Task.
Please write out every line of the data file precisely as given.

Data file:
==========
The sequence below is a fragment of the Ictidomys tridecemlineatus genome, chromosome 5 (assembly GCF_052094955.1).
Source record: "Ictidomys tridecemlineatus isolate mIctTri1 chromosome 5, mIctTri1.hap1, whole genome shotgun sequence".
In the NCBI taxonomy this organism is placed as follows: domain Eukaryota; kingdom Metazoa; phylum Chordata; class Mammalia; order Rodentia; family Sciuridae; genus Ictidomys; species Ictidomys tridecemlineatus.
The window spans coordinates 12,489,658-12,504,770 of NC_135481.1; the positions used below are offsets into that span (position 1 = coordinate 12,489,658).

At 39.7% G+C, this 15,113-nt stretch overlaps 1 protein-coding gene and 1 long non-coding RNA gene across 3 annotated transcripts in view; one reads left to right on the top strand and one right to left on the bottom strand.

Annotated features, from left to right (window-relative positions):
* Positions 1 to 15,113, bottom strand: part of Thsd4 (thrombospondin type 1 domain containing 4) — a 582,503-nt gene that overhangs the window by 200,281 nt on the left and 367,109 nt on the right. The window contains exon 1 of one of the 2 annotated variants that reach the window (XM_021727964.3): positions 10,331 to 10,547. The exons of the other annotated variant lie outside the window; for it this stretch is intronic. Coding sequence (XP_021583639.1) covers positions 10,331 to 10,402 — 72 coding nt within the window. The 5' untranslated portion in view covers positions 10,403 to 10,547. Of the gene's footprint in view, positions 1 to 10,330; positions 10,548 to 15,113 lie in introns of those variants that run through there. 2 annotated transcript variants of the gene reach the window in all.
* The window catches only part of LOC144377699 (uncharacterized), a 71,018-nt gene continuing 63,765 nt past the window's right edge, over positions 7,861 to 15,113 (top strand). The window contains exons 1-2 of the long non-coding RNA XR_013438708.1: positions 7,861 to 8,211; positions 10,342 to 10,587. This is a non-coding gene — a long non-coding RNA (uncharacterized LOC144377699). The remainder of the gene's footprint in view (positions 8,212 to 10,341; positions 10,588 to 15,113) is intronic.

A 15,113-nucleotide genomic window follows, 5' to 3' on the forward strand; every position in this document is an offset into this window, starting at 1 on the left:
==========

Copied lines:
The sequence below is a fragment of the Ictidomys tridecemlineatus genome, chromosome 5 (assembly GCF_052094955.1).
Source record: "Ictidomys tridecemlineatus isolate mIctTri1 chromosome 5, mIctTri1.hap1, whole genome shotgun sequence".
In the NCBI taxonomy this organism is placed as follows: domain Eukaryota; kingdom Metazoa; phylum Chordata; class Mammalia; order Rodentia; family Sciuridae; genus Ictidomys; species Ictidomys tridecemlineatus.
The window spans coordinates 12,489,658-12,504,770 of NC_135481.1; the positions used below are offsets into that span (position 1 = coordinate 12,489,658).

At 39.7% G+C, this 15,113-nt stretch overlaps 1 protein-coding gene and 1 long non-coding RNA gene across 3 annotated transcripts in view; one reads left to right on the top strand and one right to left on the bottom strand.

Annotated features, from left to right (window-relative positions):
* Positions 1 to 15,113, bottom strand: part of Thsd4 (thrombospondin type 1 domain containing 4) — a 582,503-nt gene that overhangs the window by 200,281 nt on the left and 367,109 nt on the right. The window contains exon 1 of one of the 2 annotated variants that reach the window (XM_021727964.3): positions 10,331 to 10,547. The exons of the other annotated variant lie outside the window; for it this stretch is intronic. Coding sequence (XP_021583639.1) covers positions 10,331 to 10,402 — 72 coding nt within the window. The 5' untranslated portion in view covers positions 10,403 to 10,547. Of the gene's footprint in view, positions 1 to 10,330; positions 10,548 to 15,113 lie in introns of those variants that run through there. 2 annotated transcript variants of the gene reach the window in all.
* The window catches only part of LOC144377699 (uncharacterized), a 71,018-nt gene continuing 63,765 nt past the window's right edge, over positions 7,861 to 15,113 (top strand). The window contains exons 1-2 of the long non-coding RNA XR_013438708.1: positions 7,861 to 8,211; positions 10,342 to 10,587. This is a non-coding gene — a long non-coding RNA (uncharacterized LOC144377699). The remainder of the gene's footprint in view (positions 8,212 to 10,341; positions 10,588 to 15,113) is intronic.

A 15,113-nucleotide genomic window follows, 5' to 3' on the forward strand; every position in this document is an offset into this window, starting at 1 on the left: